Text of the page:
When is Hurricane Irma expected to hit Florida?
After watching the devastation that the hurricane brought to the Caribbean, many worried Floridians wondered when the path would bring the storm through their state. The predictions have still been in flux as the storm moves closer to the Florida Keys, but meteorologists are starting to converge around a forecast that would bring landfall sometime this weekend — potentially as one of the strongest hurricanes ever to hit Florida.
By Thursday evening, Hurricane Irma was moving west-northwest toward the Dominican Republic, Haiti, Bahamas, and Turks and Caicos, Newsweek reported. This has put Florida directly in the path of Hurricane Irma’s destruction.
“The threat of direct hurricane impacts in Florida over the weekend and early next week continues to increase,” the National Hurricane Center wrote, via Newsweek. “Hurricane watches will likely be issued for portions of the Florida Keys and the Florida peninsula later this morning.”
The exact time that Hurricane Irma will hit Florida has not been determined, but the path will likely be affected by a southward dip in the jet stream coming from the eastern United states, Weather.com noted. This will dictate which parts of Florida are struck the hardest, the report noted.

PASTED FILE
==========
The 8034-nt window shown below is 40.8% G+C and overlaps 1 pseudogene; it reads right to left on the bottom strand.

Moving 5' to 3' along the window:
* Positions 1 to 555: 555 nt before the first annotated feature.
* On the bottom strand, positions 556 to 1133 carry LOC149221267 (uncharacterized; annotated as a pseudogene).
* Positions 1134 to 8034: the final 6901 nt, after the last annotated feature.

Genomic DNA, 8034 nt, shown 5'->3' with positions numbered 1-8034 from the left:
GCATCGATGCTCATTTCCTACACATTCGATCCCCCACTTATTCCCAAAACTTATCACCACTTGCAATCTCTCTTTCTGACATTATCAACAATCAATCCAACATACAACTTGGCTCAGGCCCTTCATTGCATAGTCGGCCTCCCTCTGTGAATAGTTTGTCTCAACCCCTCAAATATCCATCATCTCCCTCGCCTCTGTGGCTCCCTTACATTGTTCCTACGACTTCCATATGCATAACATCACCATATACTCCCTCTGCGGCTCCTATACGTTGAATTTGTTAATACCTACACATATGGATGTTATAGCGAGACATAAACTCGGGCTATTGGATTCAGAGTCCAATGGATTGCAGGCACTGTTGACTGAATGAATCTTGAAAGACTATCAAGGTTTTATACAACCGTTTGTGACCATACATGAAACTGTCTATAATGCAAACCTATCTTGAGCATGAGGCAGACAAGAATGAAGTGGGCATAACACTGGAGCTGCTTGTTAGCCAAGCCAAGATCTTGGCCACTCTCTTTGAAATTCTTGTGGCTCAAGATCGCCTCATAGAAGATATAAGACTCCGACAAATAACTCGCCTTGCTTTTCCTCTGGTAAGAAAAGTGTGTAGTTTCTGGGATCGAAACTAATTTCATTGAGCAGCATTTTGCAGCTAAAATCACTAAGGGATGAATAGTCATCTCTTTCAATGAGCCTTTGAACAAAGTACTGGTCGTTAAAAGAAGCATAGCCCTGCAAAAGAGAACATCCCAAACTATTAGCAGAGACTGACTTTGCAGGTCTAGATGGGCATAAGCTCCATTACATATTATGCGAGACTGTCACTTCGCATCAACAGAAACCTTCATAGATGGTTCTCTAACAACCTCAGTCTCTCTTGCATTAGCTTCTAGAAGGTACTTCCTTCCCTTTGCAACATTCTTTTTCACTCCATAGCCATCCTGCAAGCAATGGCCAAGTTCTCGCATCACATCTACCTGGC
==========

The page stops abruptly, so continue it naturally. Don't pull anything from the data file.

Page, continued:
There is high confidence among forecasters that Hurricane Irma will strike in southern Florida before spreading to the rest of the Florida peninsula, Georgia, and the Carolinas. At its current projected path, Hurricane Irma is likely to start making landfall in Florida late on Saturday or early Sunday. But later in the day on Sunday, it is expected to reach Miami with winds of 150 miles per hour.
There have already been evacuations in parts of the Florida Keys, and residents across southern Florida have been scrambling to leave the area, leading to some large traffic jams.
As NJ.com noted, Hurricane Irma is already among the strongest Atlantic hurricanes of all time, with sustained winds topping 180 miles per hour. By Wednesday afternoon, Hurricane Irma reached the milestone of maintaining 185 mile per hour winds for 24 straight hours, the longest a hurricane in either the Atlantic or Pacific has maintained that strength, the National Hurricane Center noted.
Here's what the Caribbean islands directly in Hurricane Irma’s path looked like after the storm https://t.co/cxJKi3J3t1— The New York Times (@nytimes) September 8, 2017
While it remains to be seen exactly what time Hurricane Irma will make landfall in Florida, or whether it might change course slightly, experts believe it has a good chance to be one of the strongest ever to hit the state when it does arrive.
[Featured Image by Mark Wilson/Getty Images]